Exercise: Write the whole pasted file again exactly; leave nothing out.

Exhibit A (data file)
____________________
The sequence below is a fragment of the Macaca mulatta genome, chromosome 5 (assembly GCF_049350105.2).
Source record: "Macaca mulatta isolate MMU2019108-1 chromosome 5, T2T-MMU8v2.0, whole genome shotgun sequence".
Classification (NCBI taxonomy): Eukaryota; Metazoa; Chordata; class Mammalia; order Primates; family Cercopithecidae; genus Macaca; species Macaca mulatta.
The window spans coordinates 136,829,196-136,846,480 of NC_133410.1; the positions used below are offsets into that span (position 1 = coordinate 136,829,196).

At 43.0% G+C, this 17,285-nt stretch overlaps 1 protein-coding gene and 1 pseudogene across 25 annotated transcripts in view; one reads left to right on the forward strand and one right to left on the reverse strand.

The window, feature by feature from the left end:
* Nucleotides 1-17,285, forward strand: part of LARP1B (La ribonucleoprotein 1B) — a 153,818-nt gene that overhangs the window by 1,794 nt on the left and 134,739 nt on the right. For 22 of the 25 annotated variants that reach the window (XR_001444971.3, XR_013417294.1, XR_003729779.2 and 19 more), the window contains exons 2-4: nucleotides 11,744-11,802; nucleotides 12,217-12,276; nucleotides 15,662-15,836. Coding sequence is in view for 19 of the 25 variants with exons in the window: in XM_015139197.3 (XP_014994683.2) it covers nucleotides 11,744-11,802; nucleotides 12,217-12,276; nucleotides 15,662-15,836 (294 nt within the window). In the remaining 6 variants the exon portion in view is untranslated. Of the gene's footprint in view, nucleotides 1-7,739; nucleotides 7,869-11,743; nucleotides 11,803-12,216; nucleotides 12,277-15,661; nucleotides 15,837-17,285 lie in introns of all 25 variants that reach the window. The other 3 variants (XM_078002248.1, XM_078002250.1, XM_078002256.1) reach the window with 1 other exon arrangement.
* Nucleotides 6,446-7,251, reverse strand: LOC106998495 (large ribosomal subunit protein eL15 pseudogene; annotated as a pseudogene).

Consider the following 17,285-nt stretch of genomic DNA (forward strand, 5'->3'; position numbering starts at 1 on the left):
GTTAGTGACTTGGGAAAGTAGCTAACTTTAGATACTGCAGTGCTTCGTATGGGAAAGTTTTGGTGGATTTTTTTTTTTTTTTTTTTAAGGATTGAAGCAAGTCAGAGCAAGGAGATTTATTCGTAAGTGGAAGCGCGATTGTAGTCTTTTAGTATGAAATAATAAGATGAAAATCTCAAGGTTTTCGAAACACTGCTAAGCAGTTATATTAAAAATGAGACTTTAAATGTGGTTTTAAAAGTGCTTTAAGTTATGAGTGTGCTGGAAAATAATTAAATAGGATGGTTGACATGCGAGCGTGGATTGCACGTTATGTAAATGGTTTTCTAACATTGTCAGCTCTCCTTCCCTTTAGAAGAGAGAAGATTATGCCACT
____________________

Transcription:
The sequence below is a fragment of the Macaca mulatta genome, chromosome 5 (assembly GCF_049350105.2).
Source record: "Macaca mulatta isolate MMU2019108-1 chromosome 5, T2T-MMU8v2.0, whole genome shotgun sequence".
Classification (NCBI taxonomy): Eukaryota; Metazoa; Chordata; class Mammalia; order Primates; family Cercopithecidae; genus Macaca; species Macaca mulatta.
The window spans coordinates 136,829,196-136,846,480 of NC_133410.1; the positions used below are offsets into that span (position 1 = coordinate 136,829,196).

At 43.0% G+C, this 17,285-nt stretch overlaps 1 protein-coding gene and 1 pseudogene across 25 annotated transcripts in view; one reads left to right on the forward strand and one right to left on the reverse strand.

The window, feature by feature from the left end:
* Nucleotides 1-17,285, forward strand: part of LARP1B (La ribonucleoprotein 1B) — a 153,818-nt gene that overhangs the window by 1,794 nt on the left and 134,739 nt on the right. For 22 of the 25 annotated variants that reach the window (XR_001444971.3, XR_013417294.1, XR_003729779.2 and 19 more), the window contains exons 2-4: nucleotides 11,744-11,802; nucleotides 12,217-12,276; nucleotides 15,662-15,836. Coding sequence is in view for 19 of the 25 variants with exons in the window: in XM_015139197.3 (XP_014994683.2) it covers nucleotides 11,744-11,802; nucleotides 12,217-12,276; nucleotides 15,662-15,836 (294 nt within the window). In the remaining 6 variants the exon portion in view is untranslated. Of the gene's footprint in view, nucleotides 1-7,739; nucleotides 7,869-11,743; nucleotides 11,803-12,216; nucleotides 12,277-15,661; nucleotides 15,837-17,285 lie in introns of all 25 variants that reach the window. The other 3 variants (XM_078002248.1, XM_078002250.1, XM_078002256.1) reach the window with 1 other exon arrangement.
* Nucleotides 6,446-7,251, reverse strand: LOC106998495 (large ribosomal subunit protein eL15 pseudogene; annotated as a pseudogene).

Consider the following 17,285-nt stretch of genomic DNA (forward strand, 5'->3'; position numbering starts at 1 on the left):
GTTAGTGACTTGGGAAAGTAGCTAACTTTAGATACTGCAGTGCTTCGTATGGGAAAGTTTTGGTGGATTTTTTTTTTTTTTTTTTTAAGGATTGAAGCAAGTCAGAGCAAGGAGATTTATTCGTAAGTGGAAGCGCGATTGTAGTCTTTTAGTATGAAATAATAAGATGAAAATCTCAAGGTTTTCGAAACACTGCTAAGCAGTTATATTAAAAATGAGACTTTAAATGTGGTTTTAAAAGTGCTTTAAGTTATGAGTGTGCTGGAAAATAATTAAATAGGATGGTTGACATGCGAGCGTGGATTGCACGTTATGTAAATGGTTTTCTAACATTGTCAGCTCTCCTTCCCTTTAGAAGAGAGAAGATTATGCCACT